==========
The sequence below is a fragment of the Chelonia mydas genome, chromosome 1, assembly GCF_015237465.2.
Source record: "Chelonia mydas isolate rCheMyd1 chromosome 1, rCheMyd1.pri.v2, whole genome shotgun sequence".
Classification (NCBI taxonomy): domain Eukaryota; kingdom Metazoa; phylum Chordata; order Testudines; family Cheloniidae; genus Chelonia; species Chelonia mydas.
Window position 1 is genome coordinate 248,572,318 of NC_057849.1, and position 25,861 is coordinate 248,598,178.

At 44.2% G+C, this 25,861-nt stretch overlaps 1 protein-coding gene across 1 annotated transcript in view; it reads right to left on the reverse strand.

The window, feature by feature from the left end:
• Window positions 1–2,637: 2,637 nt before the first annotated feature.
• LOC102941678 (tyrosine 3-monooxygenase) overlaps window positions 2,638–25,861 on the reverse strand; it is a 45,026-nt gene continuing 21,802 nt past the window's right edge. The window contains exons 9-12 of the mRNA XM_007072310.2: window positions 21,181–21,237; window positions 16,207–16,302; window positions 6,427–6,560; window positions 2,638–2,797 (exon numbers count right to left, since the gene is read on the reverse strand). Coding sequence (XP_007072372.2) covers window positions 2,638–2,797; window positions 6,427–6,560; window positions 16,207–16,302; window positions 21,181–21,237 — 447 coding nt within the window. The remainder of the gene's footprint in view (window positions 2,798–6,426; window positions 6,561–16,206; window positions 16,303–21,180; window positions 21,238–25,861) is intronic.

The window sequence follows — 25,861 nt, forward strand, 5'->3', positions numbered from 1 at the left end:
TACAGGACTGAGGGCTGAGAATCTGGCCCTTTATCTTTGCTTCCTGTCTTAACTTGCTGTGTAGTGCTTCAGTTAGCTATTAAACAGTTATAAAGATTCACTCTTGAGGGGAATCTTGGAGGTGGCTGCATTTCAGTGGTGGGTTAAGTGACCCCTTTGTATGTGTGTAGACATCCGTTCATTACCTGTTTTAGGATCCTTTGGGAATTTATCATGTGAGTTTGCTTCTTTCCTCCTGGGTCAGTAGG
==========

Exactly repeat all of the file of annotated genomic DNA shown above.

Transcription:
The sequence below is a fragment of the Chelonia mydas genome, chromosome 1, assembly GCF_015237465.2.
Source record: "Chelonia mydas isolate rCheMyd1 chromosome 1, rCheMyd1.pri.v2, whole genome shotgun sequence".
Classification (NCBI taxonomy): domain Eukaryota; kingdom Metazoa; phylum Chordata; order Testudines; family Cheloniidae; genus Chelonia; species Chelonia mydas.
Window position 1 is genome coordinate 248,572,318 of NC_057849.1, and position 25,861 is coordinate 248,598,178.

At 44.2% G+C, this 25,861-nt stretch overlaps 1 protein-coding gene across 1 annotated transcript in view; it reads right to left on the reverse strand.

The window, feature by feature from the left end:
• Window positions 1–2,637: 2,637 nt before the first annotated feature.
• LOC102941678 (tyrosine 3-monooxygenase) overlaps window positions 2,638–25,861 on the reverse strand; it is a 45,026-nt gene continuing 21,802 nt past the window's right edge. The window contains exons 9-12 of the mRNA XM_007072310.2: window positions 21,181–21,237; window positions 16,207–16,302; window positions 6,427–6,560; window positions 2,638–2,797 (exon numbers count right to left, since the gene is read on the reverse strand). Coding sequence (XP_007072372.2) covers window positions 2,638–2,797; window positions 6,427–6,560; window positions 16,207–16,302; window positions 21,181–21,237 — 447 coding nt within the window. The remainder of the gene's footprint in view (window positions 2,798–6,426; window positions 6,561–16,206; window positions 16,303–21,180; window positions 21,238–25,861) is intronic.

The window sequence follows — 25,861 nt, forward strand, 5'->3', positions numbered from 1 at the left end:
TACAGGACTGAGGGCTGAGAATCTGGCCCTTTATCTTTGCTTCCTGTCTTAACTTGCTGTGTAGTGCTTCAGTTAGCTATTAAACAGTTATAAAGATTCACTCTTGAGGGGAATCTTGGAGGTGGCTGCATTTCAGTGGTGGGTTAAGTGACCCCTTTGTATGTGTGTAGACATCCGTTCATTACCTGTTTTAGGATCCTTTGGGAATTTATCATGTGAGTTTGCTTCTTTCCTCCTGGGTCAGTAGG